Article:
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Replacement of CNG with LPG termed short-lived decision

The recent announcement by the petroleum minister Dr Asim Hussain of replacing compressed natural gas (CNG) with liquefied petroleum gas (LPG) has been termed a short-lived decision by the economic pundits, as according to them, an entire sector involving billions of rupees of local as well as foreign investment could not be pushed to the wall instantly.

According to analysts, the licenses of CNG stations which are more than 15 years old had not been renewed for the time being. However, as soon as the political establishment would change, which was most likely to happen in the forthcoming elections, the renewals would start again and new licenses would also be issued.

The CNG industry has strongly reacted to the government’s decision to replace CNG with LPG, saying that this would fail to solve any issues and serve vested interests only.

According to stakeholders, investment in the CNG sector worth billions of rupees would be jeopardised if it is substituted with LPG. In addition, this would send a negative impression abroad of the government’s seriousness to effectively implement policies to resolve vital issues. A stakeholder said that locally produced LPG was distributed through quota and this LPG quota was distributed on political grounds.

Shifting vehicles from CNG to LPG would increase its demand, thus pushing its price up, which would result in households in central and northern Pakistan being deprived of LPG to even run their kitchen stoves. “These quota holders were already making over 100 percent profits on LPG sale. The ban on CNG would multiply it. Besides, the country would have to import LPG to meet increased demand, which would the open doors to the dignitaries for commissions,” he added.

Ghayas Paracha, central chairman of the All Pakistan CNG Association (APCNGA), said, “ While the entire world is shifting from LPG to CNG as it is safer and more environment friendly, Pakistan is moving in the wrong direction.”

He further said that China, Korea, Indonesia and Malaysia had replaced LPG with CNG due to safety concerns. Moreover, the Indian government had recently announced to provide gas to the CNG sector on top priority.

“The government plans to replace CNG with LPG to benefit a few individuals with vested interests. However, more than Rs 500 billion investment, network, planning, infrastructure and efforts of many are on stake just for the benefit of a few,” Paracha said.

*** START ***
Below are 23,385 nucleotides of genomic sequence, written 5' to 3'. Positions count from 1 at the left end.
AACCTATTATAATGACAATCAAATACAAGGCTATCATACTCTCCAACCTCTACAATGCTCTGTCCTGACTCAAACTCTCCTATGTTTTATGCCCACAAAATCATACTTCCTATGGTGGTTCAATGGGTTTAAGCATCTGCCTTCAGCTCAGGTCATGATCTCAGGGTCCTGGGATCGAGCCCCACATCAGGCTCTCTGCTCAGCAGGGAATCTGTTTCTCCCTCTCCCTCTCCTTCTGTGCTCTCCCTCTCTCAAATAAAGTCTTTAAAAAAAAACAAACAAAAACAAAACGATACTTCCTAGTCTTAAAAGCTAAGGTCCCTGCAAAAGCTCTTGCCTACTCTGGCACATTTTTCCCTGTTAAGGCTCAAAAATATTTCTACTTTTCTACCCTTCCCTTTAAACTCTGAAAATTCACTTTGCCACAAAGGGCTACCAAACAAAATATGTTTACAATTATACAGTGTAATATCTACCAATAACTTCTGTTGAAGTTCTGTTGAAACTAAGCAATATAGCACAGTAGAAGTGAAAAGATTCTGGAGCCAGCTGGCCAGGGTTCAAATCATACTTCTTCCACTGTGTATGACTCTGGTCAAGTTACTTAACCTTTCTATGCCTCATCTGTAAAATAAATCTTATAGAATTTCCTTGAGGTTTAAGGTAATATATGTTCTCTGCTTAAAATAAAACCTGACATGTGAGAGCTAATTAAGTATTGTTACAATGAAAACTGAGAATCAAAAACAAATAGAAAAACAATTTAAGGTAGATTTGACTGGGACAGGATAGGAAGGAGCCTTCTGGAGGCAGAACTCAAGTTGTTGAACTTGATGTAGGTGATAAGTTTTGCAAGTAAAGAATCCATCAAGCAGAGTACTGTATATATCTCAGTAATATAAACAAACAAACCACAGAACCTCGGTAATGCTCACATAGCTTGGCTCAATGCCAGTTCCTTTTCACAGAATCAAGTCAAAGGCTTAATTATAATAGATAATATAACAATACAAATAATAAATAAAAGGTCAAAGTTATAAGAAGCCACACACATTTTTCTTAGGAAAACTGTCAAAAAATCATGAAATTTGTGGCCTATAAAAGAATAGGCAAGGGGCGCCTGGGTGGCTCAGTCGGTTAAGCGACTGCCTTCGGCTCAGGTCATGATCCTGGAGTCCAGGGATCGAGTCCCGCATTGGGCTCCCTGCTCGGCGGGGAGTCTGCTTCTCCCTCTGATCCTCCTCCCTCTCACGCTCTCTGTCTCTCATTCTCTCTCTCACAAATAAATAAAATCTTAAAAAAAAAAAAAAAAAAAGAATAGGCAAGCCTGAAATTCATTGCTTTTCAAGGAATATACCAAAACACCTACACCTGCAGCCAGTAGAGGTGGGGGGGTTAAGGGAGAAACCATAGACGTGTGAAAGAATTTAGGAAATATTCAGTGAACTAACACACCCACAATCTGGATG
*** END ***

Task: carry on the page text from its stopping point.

There are around 3.5 million CNG vehicles in the country, with over 3,500 CNG filling stations. Replacing CNG as a vehicle fuel with LPG would not only have adverse effects on the environment, but it would also render millions jobless.

Furthermore, the regular shortage of LPG in the residential sector, coupled with its frequent price variations at the consumer level, has posed a serious question on the government’s policy to utilise petroleum gas in the transport sector.

LPG is considered as an extremely manipulated and corrupted sector. The sector, with its disorganised infrastructure and complex supply chains, including marketers, distributors and retailers, reflects its negative impact on the prices that always exceed Rs 150 per kilogram in the demanding winter season.

On the other hand, LPG is at present facing a shortage to cater to the local demand, mainly of households and the commercial sector. In this regard, high quantity imports of fuel gas are required, which in turn will be costlier than its local supply.

“The uniformity in LPG prices is impossible even after several attempts of the Oil and Gas Regulatory Authority (OGRA) in the past to maintain the price level at affordable rates,” a CNG association representative said.

According to reports, the stocking of LPG fuels is in full swing to push its retail prices to maximum height, while creating demand through supply shortages.

Energy experts are of the view that the government is not likely to manage the huge supplies to the transport sector in the scenario when the government has failed to ensure supply of petroleum gas to the small domestic sector, which constituted only 10 percent of the overall market.

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